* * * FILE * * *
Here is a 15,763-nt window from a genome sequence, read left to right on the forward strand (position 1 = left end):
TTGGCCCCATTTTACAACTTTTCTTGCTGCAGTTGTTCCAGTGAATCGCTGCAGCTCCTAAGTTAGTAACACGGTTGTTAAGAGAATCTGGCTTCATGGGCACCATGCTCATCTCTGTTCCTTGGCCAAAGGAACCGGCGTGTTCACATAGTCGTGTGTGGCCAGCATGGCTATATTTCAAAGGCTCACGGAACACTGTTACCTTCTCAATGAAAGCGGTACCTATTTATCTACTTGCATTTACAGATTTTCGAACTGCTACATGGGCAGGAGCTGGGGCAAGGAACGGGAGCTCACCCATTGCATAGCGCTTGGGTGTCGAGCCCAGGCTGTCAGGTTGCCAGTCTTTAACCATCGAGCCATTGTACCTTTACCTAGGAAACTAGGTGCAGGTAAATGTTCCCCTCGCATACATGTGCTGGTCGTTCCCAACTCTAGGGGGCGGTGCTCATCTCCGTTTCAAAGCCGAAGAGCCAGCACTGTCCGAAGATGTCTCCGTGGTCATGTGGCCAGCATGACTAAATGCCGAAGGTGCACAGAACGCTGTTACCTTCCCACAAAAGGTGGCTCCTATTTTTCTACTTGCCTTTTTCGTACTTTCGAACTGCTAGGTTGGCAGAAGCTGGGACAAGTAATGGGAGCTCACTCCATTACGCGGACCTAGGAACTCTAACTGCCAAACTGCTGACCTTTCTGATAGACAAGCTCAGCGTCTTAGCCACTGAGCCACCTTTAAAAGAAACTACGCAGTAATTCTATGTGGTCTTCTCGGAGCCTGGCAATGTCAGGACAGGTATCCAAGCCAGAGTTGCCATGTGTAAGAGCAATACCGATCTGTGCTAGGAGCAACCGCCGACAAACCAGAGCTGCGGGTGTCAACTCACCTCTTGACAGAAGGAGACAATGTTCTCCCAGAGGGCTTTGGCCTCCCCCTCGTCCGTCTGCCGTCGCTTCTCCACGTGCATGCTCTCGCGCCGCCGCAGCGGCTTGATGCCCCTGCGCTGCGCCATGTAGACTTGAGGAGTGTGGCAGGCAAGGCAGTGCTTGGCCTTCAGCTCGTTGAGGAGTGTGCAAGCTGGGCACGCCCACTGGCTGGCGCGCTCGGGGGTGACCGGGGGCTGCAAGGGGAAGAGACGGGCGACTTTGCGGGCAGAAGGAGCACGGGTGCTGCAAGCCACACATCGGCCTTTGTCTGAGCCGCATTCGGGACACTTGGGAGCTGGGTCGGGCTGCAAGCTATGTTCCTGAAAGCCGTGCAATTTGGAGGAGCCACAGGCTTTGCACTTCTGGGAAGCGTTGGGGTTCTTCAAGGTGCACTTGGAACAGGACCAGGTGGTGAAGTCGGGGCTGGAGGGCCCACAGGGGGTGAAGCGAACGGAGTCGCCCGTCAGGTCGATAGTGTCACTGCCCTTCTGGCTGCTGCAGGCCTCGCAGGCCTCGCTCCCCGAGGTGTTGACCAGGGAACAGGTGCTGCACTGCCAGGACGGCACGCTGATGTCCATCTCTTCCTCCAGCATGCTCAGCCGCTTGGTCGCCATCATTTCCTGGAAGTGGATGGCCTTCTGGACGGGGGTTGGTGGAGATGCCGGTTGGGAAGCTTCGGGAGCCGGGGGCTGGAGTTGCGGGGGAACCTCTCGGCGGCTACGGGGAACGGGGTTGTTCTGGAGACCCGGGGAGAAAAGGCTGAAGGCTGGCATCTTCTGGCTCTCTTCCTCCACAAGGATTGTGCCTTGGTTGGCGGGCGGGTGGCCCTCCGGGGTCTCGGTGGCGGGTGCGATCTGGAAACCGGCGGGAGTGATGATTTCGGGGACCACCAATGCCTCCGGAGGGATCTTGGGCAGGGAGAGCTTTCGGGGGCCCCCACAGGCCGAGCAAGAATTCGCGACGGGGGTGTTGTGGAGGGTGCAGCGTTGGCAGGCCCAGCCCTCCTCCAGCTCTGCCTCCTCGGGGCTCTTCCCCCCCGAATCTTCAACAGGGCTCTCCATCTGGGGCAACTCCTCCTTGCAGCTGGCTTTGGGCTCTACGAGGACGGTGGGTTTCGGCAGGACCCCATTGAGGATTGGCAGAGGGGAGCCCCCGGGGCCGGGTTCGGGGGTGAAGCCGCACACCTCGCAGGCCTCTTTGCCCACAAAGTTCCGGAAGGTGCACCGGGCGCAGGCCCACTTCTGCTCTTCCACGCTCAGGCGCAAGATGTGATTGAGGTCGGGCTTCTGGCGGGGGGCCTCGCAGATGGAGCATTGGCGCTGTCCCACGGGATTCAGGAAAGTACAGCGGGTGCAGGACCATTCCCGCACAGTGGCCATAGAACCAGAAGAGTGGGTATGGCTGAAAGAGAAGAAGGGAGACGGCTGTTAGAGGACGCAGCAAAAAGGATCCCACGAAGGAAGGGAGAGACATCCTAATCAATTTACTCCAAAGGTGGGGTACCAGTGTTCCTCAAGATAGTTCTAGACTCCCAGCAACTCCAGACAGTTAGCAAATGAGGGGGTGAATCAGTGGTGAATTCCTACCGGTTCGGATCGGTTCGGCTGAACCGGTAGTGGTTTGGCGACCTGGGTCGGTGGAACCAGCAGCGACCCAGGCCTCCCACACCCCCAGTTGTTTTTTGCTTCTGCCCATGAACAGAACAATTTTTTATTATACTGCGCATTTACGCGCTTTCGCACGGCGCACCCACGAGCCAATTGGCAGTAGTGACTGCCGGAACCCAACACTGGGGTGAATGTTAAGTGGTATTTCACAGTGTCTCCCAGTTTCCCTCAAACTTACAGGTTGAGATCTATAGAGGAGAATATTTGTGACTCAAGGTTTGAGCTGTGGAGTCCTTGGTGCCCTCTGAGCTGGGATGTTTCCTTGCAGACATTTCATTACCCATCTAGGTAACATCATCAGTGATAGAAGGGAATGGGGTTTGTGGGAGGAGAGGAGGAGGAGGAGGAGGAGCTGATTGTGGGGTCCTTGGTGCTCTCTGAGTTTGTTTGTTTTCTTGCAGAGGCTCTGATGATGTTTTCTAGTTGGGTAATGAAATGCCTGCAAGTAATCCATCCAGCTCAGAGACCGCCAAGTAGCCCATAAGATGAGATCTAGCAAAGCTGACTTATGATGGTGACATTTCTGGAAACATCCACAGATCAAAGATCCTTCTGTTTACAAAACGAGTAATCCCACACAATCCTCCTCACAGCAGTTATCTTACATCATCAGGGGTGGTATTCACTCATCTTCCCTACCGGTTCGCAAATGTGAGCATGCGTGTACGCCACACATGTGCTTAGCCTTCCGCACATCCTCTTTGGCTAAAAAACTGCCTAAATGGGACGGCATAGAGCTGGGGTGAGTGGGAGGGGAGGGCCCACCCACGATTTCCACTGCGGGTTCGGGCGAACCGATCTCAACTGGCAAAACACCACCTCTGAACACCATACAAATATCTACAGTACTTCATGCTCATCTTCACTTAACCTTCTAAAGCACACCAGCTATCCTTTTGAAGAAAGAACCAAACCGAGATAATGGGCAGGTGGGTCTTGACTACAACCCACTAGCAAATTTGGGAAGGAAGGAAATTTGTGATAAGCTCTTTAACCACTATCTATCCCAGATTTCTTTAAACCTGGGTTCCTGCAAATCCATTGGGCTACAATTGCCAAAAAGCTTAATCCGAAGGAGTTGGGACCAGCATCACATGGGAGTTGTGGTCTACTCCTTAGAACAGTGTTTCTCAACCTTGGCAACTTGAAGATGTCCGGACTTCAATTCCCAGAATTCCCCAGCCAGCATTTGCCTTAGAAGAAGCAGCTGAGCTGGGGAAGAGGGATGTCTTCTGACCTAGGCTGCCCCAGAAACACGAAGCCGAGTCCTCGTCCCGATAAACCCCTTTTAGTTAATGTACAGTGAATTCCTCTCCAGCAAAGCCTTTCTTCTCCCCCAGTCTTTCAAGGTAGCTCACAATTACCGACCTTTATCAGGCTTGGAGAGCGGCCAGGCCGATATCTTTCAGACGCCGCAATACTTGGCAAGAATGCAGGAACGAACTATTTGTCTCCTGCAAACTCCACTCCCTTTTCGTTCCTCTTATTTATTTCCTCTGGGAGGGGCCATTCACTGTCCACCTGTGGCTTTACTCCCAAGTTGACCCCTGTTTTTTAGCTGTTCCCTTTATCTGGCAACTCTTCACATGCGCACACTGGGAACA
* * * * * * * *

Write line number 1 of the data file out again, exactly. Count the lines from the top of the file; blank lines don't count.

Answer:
Here is a 15,763-nt window from a genome sequence, read left to right on the forward strand (position 1 = left end):